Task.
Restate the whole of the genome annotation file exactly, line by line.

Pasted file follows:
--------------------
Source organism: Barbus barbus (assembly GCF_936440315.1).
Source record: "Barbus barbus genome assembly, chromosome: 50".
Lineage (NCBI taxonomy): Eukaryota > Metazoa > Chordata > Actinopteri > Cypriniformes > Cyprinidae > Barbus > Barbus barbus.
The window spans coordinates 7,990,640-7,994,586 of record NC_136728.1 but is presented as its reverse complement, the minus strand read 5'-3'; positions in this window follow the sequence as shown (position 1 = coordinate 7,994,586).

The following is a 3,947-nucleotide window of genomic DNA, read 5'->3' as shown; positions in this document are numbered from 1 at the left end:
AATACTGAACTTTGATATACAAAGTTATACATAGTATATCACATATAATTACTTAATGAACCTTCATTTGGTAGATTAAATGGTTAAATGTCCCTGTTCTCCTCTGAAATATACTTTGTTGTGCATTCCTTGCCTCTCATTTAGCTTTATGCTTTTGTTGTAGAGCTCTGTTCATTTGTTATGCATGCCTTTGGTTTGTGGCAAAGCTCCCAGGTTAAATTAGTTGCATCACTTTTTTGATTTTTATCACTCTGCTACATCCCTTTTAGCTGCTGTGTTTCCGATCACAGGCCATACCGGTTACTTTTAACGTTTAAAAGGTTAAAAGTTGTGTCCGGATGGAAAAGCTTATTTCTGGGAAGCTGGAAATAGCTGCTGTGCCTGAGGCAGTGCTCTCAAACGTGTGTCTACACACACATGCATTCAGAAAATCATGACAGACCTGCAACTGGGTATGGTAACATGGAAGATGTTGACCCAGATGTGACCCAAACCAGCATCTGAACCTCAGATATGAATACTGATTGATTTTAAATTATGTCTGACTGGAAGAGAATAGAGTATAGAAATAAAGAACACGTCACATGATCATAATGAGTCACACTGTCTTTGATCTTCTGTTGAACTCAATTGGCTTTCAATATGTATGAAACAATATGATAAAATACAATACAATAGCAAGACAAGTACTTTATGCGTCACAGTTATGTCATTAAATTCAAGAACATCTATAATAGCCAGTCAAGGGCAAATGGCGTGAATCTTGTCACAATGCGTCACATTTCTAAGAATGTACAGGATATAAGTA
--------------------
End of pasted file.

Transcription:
Source organism: Barbus barbus (assembly GCF_936440315.1).
Source record: "Barbus barbus genome assembly, chromosome: 50".
Lineage (NCBI taxonomy): Eukaryota > Metazoa > Chordata > Actinopteri > Cypriniformes > Cyprinidae > Barbus > Barbus barbus.
The window spans coordinates 7,990,640-7,994,586 of record NC_136728.1 but is presented as its reverse complement, the minus strand read 5'-3'; positions in this window follow the sequence as shown (position 1 = coordinate 7,994,586).

The following is a 3,947-nucleotide window of genomic DNA, read 5'->3' as shown; positions in this document are numbered from 1 at the left end:
AATACTGAACTTTGATATACAAAGTTATACATAGTATATCACATATAATTACTTAATGAACCTTCATTTGGTAGATTAAATGGTTAAATGTCCCTGTTCTCCTCTGAAATATACTTTGTTGTGCATTCCTTGCCTCTCATTTAGCTTTATGCTTTTGTTGTAGAGCTCTGTTCATTTGTTATGCATGCCTTTGGTTTGTGGCAAAGCTCCCAGGTTAAATTAGTTGCATCACTTTTTTGATTTTTATCACTCTGCTACATCCCTTTTAGCTGCTGTGTTTCCGATCACAGGCCATACCGGTTACTTTTAACGTTTAAAAGGTTAAAAGTTGTGTCCGGATGGAAAAGCTTATTTCTGGGAAGCTGGAAATAGCTGCTGTGCCTGAGGCAGTGCTCTCAAACGTGTGTCTACACACACATGCATTCAGAAAATCATGACAGACCTGCAACTGGGTATGGTAACATGGAAGATGTTGACCCAGATGTGACCCAAACCAGCATCTGAACCTCAGATATGAATACTGATTGATTTTAAATTATGTCTGACTGGAAGAGAATAGAGTATAGAAATAAAGAACACGTCACATGATCATAATGAGTCACACTGTCTTTGATCTTCTGTTGAACTCAATTGGCTTTCAATATGTATGAAACAATATGATAAAATACAATACAATAGCAAGACAAGTACTTTATGCGTCACAGTTATGTCATTAAATTCAAGAACATCTATAATAGCCAGTCAAGGGCAAATGGCGTGAATCTTGTCACAATGCGTCACATTTCTAAGAATGTACAGGATATAAGTA